Joe Marler speaks mental health for TV doc

Joe Marler
Joe Marler Image credit:

Rugby player Joe Marler hasn’t just shown his masculine side on the field, away from the pitch he has courageously been brave enough to open up about his battle with mental health.

The signs were there in 2017 when Marler frequently dropped out of Irish Lions tours, when he did travel with the lads his erratic behaviour raised concerns about the player’s wellbeing.

This year, when things came to a head, he stepped away from the Six Nations to concentrate on family life with his wife Daisy and his three children, with a forth of its way.

After being diagnosed with depression he decided to go public about his condition in interviews and a series of podcasts.

Now, to coincide with Mental Health Awareness Week Marler fronts a new moving documentary for Sky Sports.

The opening words to Big Boys Don’t Cry sees Joe telling viewers, “When I look back now, I can see how much my mental health problems took over every aspect of my life. I am still figuring out how to help myself, and now I want to help others do the same.”

Appearing alongside Joe is his best friend Matt who reveals how Marler was “hammered a bit” for being a “chubby boy” with “mood swings”.

That so called chubby boy is now turning his life around by trying wild-water swimming Snowdonia, participating in an improvised acting workshop and signing up to the Tottenham Community Choir.

Marler said he was shocked when England head coach Eddie Jones told him he was not in a mental state to play for the team.

“Back in 2016 when I first stepped away from the England set-up and I remember sitting down and having a conversation with him in Brighton, and seeing that sort of human side to him in understanding where I was at, was massive,” he told i news.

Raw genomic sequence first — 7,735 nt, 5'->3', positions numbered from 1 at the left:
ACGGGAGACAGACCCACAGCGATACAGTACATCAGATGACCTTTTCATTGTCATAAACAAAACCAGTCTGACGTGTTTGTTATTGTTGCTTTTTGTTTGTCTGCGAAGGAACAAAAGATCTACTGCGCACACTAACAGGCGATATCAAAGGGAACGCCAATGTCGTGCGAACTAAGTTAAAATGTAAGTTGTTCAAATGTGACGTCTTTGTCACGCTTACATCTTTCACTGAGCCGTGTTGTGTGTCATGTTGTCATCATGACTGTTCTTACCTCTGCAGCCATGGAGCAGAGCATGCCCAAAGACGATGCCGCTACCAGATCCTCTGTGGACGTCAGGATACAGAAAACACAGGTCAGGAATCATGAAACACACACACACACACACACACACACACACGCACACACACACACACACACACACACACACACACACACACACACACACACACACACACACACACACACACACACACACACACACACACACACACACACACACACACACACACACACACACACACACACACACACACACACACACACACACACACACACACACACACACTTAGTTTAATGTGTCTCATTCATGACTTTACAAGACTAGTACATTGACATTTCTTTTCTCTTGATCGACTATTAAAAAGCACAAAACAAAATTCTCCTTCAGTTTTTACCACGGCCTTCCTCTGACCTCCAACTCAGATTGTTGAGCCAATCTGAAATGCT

“And then seeing it again in 2018, when I stepped away again, was also massive in that he understood and was there to be like ‘look, what can I do to help, can we get anyone involved to help you?’ He has always been massively receptive when I have spoken to him about it.

“Well, it’s huge. Especially when I had an opinion of him prior to opening up to him, of this hard-core, in-your-face, take-no-shit… he would probably have been the last person I’d think of to understand actually I need some time away to work out what’s going on here. I thought that would be it, that it would be [he imitates Jones’s voice] ‘mate, fuck off, the door’s fucking closed for you now!’ That’s exactly how I thought it was going to be, but to see that human side to him meant a lot to me.”

In the programme he reveals he has been taking medication and antidepressants every day since 2018.

“One of the doctors asked me if I took antibiotics when I got an ear infection. I said ‘yeah I take antibiotics’ and he said to see it in the same way, that you’re taking antidepressants alongside doing some CAT or doing work on the tools that help recognise what the triggers are, or the deeper stuff that might have affected me,” Marler says.

“So, accepting that, and understanding that… I might be on antidepressants for the next six months, or I might be on antidepressants for the next six years, I have to accept that’s fine and that’s what helps. It affects my day-to-day moods and therefore helps contribute to me being a little more level-headed in rugby.”

Sharing his thoughts on how his felow teammates could benefit from having someone to talk to on this year’s Lions tour Marler says: “Maybe it would be worth taking an extra member of staff who is suited in that sphere. I think it would be a very good idea. If they’re not going to take someone qualified, they definitely need to have a conversation as a whole touring party at the start. Lions tours are tough enough as they are, being away from your families, but this one is, in particular. You could nominate guys to be available to check in for a chat, but they’ve got games to think about.

“I reckon there’s more [players] out there that don’t want to come forward and open up.

“It [rugby] is an invasion sport. The whole point is to invade the opposition’s space in any way you can. And usually that involves physicality and trying to bully them. So you are constantly involved in an environment full of men trying to be alpha males on and off the field. If you then felt like you wanted to discuss your feelings or any emotions or any problems or issues that were going on in your life, you’d think twice about doing that in this environment.”

Joe Marler in Big Boys Don’t Cry on Sky Sports Arena and NOW at 4pm on Wednesday 12 May, and throughout the week on multiple Sky Sports channels.